U.S. trade has been expanding and, with it, U.S. employment. An economic study conducted for the Business Roundtable found that more than 31 million U.S. jobs depended on trade in 2004. That means nearly one in every five U.S. jobs are linked to exports and imports of goods and services.
The analysis is the first estimate of the net number of U.S. jobs, both nationally and by state, that depend on U.S. exports and imports of both goods and services. The key findings of the new study are:
- Total net U.S. jobs dependent on total U.S. trade exceeded 31 million in 2004. Nearly one in every five U.S. jobs are positively linked to exports and imports of goods and services. w Contrary to popular belief, the net impact of trade on the number of U.S. manufacturing jobs is positive.
- Every U.S. state has realized net employment gains directly attributable to trade.
- As U.S. trade -- both exports and imports -- has grown over the past decade, caused in part by trade liberalizing international agreements, so has the number of U.S. jobs tied to trade.
In 1992, a year prior to the implementation of a long string of multilateral and bilateral trade liberalizing agreements, net total trade-related employment in the United States totalled approximately 14 million jobs, one in ten U.S. workers.
By 2004 the comparable trade-related employment estimate had more than doubled, representing nearly one in five U.S. workers.
Past estimates of trade-related employment either vastly underestimate the number of U.S. jobs tied to trade, or they suffer from serious estimation flaws that bias their results. This study represents the first comprehensive look at total U.S. trade and employs a methodology that accounts for trade gains as well as losses, and that covers services as well as goods trade.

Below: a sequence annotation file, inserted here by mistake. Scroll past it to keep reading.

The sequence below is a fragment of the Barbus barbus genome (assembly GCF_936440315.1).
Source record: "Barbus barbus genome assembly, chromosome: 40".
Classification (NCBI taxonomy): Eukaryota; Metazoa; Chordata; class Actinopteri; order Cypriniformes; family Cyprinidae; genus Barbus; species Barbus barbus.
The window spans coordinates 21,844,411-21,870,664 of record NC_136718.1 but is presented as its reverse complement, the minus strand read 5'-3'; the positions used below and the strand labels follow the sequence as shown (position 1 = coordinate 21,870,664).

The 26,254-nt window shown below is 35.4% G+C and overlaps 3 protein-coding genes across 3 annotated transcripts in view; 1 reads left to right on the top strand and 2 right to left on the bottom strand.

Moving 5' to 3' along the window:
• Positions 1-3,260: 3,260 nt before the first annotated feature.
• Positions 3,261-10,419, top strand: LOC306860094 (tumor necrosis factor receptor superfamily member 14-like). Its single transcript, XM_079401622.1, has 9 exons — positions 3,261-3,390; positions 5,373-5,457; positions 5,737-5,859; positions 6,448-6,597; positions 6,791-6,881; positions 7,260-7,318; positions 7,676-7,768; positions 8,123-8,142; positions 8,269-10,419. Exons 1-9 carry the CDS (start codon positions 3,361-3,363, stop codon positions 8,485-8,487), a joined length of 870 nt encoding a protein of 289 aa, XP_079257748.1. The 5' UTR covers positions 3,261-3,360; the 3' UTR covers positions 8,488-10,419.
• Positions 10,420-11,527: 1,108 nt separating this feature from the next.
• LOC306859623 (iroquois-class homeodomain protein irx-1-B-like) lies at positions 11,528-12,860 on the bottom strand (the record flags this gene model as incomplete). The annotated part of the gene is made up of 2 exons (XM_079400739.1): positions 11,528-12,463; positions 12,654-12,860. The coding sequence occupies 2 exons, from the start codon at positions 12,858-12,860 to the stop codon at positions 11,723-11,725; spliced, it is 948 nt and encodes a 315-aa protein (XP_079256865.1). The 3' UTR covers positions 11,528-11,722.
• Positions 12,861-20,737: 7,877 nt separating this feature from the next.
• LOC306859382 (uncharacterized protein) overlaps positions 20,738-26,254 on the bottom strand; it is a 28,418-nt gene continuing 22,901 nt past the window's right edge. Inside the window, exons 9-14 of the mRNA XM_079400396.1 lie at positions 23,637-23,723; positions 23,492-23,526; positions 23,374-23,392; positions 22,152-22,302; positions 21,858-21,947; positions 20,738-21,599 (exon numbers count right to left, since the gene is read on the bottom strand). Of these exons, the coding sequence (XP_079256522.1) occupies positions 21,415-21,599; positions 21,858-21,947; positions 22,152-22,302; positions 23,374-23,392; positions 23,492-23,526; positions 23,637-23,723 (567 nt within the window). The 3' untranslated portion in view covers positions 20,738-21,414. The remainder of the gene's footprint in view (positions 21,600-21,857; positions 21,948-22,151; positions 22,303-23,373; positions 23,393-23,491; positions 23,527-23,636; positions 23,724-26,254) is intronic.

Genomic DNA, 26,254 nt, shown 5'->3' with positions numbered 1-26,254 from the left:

A long-standing perception exists that trade has a net negative impact on U.S. employment and U.S. wages. While most Americans accept that exports are “good” – job creating and generally high paying – they also believe that imports are “bad” – they cost jobs, particularly lower-skilled and lower-wage jobs. Many also believe that, on balance, the costs associated with importing exceed the benefits associated with exporting. The analysis in this study demonstrates that those perceptions are incorrect. This study contains a thorough examination of the impacts of trade on U.S. jobs. It examines the impact of both exports and imports, and of both goods and services on U.S. output and employment and demonstrates that the net impacts are in fact positive. By implication, trade liberalization, which increases both exports and imports, has resulted in net job creation rather than job loss.
This paper begins with a summary of the U.S. trade picture for both goods and services over the last decade.1 It then reports the results of new research that uses sophisticated computer-based economic modelling techniques to estimate the total effects (both gains and losses) from trade, defined as broadly as possible (exports and imports of both goods and services).We focus on the impacts of trade on U.S. output and related employment, and break our results down for each U.S. state. An Appendix provides details of our methodology.